I passed a dozen or so riders at a decent speed, and had the legs to push ahead, I stayed on my bike and didn’t have to dismount for any climbs, and I had lots of energy. But I kept waiting for it. The infamous “Green Monster”. There were a few short bursts and I wondered if one of them was the nasty climb, but I figured there would be no wondering when I actually hit it.
There was no wondering. The Green Monster is a wall.
If the moto cross trail at the Humbler was a country song, the Green Monster at the Endur-O-Cup was a punk song: crude, rough, and very very angry. And instead of being the cheating boyfriend like I was at the Humbler, now I was the Queen. We were in a recession, there were mass layoffs, and the hill was going to stick it to me and my bourgeois, jet setting, friends, in the worst way possible.
So I moved forward in my seat, found a gear, gritted my teeth, and turned my pedals round and round.
And. It. Was. Awesome. Sure, it took me a few minutes afterward to regain my composure. Sure my lungs screamed at me. Sure my legs screamed louder. But I came to race my mountain bike, and the Green Monster answered the call.
Okay, I’m not sure what happened for the remainder of the race because I spent a good portion of it recovering from the climb, but I remember some more sweet single track, a few punchy climbs, a bunch more sweet single track, and lots and lots of even sweeter single track.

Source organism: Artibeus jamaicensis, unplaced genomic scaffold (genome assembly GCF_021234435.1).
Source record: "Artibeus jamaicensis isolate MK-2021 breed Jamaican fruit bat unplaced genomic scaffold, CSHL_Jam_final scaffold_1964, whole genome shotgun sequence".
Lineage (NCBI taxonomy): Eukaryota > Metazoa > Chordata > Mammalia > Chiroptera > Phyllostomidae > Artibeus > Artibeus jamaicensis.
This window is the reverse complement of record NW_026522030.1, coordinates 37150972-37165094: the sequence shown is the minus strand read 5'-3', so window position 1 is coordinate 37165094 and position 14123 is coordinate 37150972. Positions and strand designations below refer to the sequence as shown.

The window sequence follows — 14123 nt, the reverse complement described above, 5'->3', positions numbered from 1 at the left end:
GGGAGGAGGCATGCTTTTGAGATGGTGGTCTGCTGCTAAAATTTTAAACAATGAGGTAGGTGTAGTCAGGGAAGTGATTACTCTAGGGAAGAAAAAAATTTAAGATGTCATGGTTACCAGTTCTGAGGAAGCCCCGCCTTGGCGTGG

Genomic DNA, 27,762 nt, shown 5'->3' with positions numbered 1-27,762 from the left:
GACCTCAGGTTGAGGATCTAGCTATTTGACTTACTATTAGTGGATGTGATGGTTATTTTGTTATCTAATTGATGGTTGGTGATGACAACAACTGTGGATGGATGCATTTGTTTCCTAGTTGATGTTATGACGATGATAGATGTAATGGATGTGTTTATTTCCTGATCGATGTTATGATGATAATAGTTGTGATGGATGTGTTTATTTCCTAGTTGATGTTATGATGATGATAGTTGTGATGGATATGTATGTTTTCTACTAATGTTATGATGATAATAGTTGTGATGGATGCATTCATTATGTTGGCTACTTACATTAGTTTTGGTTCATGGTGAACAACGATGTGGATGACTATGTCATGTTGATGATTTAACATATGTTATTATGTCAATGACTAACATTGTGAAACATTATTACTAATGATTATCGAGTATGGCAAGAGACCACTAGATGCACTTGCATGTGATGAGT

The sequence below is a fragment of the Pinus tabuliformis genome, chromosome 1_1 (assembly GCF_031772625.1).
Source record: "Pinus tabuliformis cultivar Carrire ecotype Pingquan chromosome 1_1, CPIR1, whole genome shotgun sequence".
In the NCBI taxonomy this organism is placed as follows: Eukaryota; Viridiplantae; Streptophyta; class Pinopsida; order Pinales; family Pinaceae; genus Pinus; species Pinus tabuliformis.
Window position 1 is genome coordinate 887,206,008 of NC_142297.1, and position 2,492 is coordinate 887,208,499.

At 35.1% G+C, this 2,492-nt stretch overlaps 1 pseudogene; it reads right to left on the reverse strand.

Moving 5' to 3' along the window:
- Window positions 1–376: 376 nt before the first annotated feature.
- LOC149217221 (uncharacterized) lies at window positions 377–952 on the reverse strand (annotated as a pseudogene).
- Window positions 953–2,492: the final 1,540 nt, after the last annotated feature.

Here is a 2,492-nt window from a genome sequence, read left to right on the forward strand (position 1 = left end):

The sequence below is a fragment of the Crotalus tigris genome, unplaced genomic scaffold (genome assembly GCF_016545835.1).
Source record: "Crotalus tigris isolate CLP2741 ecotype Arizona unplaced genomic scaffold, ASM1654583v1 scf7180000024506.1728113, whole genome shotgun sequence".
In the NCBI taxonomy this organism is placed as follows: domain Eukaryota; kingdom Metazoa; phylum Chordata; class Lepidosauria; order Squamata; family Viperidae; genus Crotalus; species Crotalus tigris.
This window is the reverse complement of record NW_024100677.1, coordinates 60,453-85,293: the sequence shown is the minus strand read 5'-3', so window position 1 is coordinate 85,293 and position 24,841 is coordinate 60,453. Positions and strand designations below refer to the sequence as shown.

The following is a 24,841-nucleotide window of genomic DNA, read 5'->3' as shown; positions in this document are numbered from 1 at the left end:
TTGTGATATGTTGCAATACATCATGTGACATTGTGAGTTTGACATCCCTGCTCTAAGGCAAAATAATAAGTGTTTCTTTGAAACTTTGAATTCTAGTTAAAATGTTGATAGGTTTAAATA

Even though I rode my bike through an active heart attack, my pacing couldn’t have been better. And it couldn’t have been worse. I didn’t warm up, so I knew it would affect my start, but after the first 15 minutes I was fine. At least I thought I was fine. I don’t have an actual GPS built into my head, but I felt that my pace, speed, and output should have put me further along in the race, but I kept looking at my GPS, and it showed lots of race still to ride. And then something happened.
My GPS said 15k (or so). There was a rider ahead of me, and I figured I would catch him some time in the next 10k, but there wasn’t 10k. There was about 1,000 metres..